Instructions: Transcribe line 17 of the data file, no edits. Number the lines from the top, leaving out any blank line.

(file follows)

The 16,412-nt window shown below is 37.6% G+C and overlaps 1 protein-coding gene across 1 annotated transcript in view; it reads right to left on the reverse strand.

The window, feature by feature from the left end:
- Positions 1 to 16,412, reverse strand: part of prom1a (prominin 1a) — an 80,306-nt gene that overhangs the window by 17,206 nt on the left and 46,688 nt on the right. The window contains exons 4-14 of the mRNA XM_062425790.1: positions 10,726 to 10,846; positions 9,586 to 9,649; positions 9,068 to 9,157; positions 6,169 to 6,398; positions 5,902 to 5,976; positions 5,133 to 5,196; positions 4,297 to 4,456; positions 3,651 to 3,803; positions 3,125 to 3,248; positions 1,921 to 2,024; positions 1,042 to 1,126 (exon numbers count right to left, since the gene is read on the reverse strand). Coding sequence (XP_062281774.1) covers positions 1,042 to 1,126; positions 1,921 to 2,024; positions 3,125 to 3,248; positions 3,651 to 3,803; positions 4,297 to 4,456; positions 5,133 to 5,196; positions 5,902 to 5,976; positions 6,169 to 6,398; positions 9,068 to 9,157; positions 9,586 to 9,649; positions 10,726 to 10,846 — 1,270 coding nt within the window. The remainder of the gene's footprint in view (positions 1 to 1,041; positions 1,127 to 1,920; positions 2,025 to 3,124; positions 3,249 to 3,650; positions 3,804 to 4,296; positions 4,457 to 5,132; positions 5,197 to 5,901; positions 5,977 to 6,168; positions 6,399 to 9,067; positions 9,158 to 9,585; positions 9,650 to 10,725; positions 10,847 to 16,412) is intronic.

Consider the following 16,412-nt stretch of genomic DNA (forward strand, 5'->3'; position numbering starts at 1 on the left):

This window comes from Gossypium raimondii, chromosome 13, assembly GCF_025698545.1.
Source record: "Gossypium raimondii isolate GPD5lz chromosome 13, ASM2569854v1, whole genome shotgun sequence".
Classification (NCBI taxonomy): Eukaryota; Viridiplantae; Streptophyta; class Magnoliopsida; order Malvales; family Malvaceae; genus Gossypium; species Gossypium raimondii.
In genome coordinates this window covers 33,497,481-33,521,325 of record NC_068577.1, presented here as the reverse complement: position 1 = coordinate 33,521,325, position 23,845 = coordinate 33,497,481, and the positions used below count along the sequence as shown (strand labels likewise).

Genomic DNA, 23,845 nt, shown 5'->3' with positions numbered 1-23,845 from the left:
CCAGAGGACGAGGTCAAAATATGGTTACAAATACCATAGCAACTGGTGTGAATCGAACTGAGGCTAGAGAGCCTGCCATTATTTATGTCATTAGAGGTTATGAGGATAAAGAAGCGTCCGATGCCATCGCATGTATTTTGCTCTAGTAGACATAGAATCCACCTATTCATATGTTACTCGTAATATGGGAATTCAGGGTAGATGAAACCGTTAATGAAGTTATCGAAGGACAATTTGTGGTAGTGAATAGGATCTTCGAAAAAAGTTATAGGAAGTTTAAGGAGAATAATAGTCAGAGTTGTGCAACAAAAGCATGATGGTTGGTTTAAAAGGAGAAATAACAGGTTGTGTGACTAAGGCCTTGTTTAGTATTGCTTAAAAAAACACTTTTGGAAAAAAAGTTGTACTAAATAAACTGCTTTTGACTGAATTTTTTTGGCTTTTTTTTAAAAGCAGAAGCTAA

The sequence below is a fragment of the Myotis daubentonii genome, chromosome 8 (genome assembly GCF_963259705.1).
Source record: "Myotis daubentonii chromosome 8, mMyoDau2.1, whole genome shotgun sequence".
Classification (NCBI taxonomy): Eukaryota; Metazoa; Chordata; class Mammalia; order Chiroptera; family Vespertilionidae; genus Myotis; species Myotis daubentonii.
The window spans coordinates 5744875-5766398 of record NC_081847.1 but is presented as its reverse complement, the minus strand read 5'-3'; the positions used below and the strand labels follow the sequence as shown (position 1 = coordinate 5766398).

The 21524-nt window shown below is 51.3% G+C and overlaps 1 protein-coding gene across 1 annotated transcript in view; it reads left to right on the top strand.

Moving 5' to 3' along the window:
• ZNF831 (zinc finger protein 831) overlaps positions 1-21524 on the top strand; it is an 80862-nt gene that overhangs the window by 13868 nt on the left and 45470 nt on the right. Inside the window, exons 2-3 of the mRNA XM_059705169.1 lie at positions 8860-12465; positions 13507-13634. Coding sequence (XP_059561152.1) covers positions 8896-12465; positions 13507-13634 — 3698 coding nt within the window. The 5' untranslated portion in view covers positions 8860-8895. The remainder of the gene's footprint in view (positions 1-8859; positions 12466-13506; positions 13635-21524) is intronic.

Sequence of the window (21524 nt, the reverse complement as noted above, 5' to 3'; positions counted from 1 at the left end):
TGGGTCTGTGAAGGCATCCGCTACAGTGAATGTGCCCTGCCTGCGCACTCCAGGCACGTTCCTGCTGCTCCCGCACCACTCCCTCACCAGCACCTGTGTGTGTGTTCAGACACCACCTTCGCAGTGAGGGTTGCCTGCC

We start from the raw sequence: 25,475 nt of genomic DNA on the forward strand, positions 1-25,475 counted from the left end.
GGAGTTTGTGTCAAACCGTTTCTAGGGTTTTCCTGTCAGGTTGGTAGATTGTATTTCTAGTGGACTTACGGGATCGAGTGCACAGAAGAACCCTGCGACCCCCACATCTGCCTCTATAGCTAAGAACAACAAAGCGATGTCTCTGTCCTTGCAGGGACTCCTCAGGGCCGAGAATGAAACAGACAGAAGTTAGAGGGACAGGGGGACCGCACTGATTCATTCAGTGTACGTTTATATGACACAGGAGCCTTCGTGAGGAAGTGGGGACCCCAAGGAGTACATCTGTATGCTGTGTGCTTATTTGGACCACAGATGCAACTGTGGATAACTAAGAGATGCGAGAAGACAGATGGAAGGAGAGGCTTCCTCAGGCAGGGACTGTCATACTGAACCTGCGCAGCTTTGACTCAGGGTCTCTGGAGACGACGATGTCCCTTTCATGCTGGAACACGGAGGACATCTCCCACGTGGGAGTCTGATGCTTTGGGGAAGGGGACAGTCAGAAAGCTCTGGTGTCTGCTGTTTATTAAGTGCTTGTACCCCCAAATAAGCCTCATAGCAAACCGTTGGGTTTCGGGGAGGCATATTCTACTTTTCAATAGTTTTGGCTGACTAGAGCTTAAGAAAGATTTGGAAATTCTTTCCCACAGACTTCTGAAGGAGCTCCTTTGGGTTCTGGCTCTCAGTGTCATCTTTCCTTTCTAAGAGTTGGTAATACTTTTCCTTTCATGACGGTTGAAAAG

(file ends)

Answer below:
• ZNF831 (zinc finger protein 831) overlaps positions 1-21524 on the top strand; it is an 80862-nt gene that overhangs the window by 13868 nt on the left and 45470 nt on the right. Inside the window, exons 2-3 of the mRNA XM_059705169.1 lie at positions 8860-12465; positions 13507-13634. Coding sequence (XP_059561152.1) covers positions 8896-12465; positions 13507-13634 — 3698 coding nt within the window. The 5' untranslated portion in view covers positions 8860-8895. The remainder of the gene's footprint in view (positions 1-8859; positions 12466-13506; positions 13635-21524) is intronic.